In the VIIth International Conference on Agri-Food Antibodies that is going to be held in September in Uppsala (Sweden), AZTI is going to present immnunosensors to detect pesticides.
AZTI has a great deal of experience in this area, since it has worked several years in projects related to research and development of biosensors adapted to the needs of the food industry. Biosensors or rapid monitoring tools are great potentials for the food industry, because in contrast to conventional analytic techniques, they provide specific, simple and quick answers.
Identifying and quantifying pesticide waste in water and food is restricted by traditional monitoring systems. In contrast, immunosensors are very sophisticated new monitoring tools that allow the detection of molecules with very low molecular weight, such as the components of the pesticides.
Raul Lopez de Gereñu | Basque research
Sustainable forest management contributes more to climate protection than forest wilderness
07.02.2020 | Max-Planck-Institut für Biogeochemie
Microscopic partners could help plants survive stressful environments
30.01.2020 | Washington State University
Most natural and artificial surfaces are rough: metals and even glasses that appear smooth to the naked eye can look like jagged mountain ranges under the microscope. There is currently no uniform theory about the origin of this roughness despite it being observed on all scales, from the atomic to the tectonic. Scientists suspect that the rough surface is formed by irreversible plastic deformation that occurs in many processes of mechanical machining of components such as milling.
Prof. Dr. Lars Pastewka from the Simulation group at the Department of Microsystems Engineering at the University of Freiburg and his team have simulated such...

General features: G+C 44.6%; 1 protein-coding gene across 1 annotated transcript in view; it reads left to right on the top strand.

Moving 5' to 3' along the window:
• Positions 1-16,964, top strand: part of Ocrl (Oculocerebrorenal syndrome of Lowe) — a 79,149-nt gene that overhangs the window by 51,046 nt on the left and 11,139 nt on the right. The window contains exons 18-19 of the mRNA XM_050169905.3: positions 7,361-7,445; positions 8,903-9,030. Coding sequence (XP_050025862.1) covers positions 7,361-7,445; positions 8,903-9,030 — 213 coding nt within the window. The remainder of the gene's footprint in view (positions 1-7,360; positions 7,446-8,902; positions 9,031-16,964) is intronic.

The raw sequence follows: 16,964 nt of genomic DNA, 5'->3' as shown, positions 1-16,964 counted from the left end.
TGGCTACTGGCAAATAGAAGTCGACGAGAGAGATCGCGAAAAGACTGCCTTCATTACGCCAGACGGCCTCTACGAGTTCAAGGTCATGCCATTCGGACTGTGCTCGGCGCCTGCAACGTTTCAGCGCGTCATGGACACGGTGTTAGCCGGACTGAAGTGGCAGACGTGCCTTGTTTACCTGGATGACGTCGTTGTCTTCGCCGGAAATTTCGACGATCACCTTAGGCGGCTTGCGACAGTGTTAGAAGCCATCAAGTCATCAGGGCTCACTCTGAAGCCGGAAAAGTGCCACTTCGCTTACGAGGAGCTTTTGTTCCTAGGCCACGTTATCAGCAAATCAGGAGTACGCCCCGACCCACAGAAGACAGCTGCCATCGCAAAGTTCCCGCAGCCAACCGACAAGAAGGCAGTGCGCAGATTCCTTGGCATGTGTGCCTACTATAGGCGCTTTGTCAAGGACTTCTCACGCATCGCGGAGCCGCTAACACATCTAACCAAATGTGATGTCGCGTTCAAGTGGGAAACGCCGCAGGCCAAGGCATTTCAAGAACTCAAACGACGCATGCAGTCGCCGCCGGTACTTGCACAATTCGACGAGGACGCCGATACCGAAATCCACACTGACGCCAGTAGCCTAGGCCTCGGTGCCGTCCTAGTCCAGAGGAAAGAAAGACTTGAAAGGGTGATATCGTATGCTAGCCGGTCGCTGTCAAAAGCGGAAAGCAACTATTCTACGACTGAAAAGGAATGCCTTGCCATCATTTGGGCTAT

Investigation of the temperature dependence of the skyrmion Hall effect reveals further insights into possible new data storage devices
The joint research project of Johannes Gutenberg University Mainz (JGU) and the Massachusetts Institute of Technology (MIT) that had previously demonstrated...
Researchers at Chalmers University of Technology, Sweden, recently completed a 5-year research project looking at how to make fibre optic communications systems more energy efficient. Among their proposals are smart, error-correcting data chip circuits, which they refined to be 10 times less energy consumptive. The project has yielded several scientific articles, in publications including Nature Communications.
Streaming films and music, scrolling through social media, and using cloud-based storage services are everyday activities now.
After helping develop a new approach for organic synthesis -- carbon-hydrogen functionalization -- scientists at Emory University are now showing how this approach may apply to drug discovery. Nature Catalysis published their most recent work -- a streamlined process for making a three-dimensional scaffold of keen interest to the pharmaceutical industry.
"Our tools open up whole new chemical space for potential drug targets," says Huw Davies, Emory professor of organic chemistry and senior author of the paper.
Superconductivity approaching room temperature may be possible in hydrogen-rich compounds at much lower pressures than previously expected
Reaching room-temperature superconductivity is one of the biggest dreams in physics. Its discovery would bring a technological revolution by providing...
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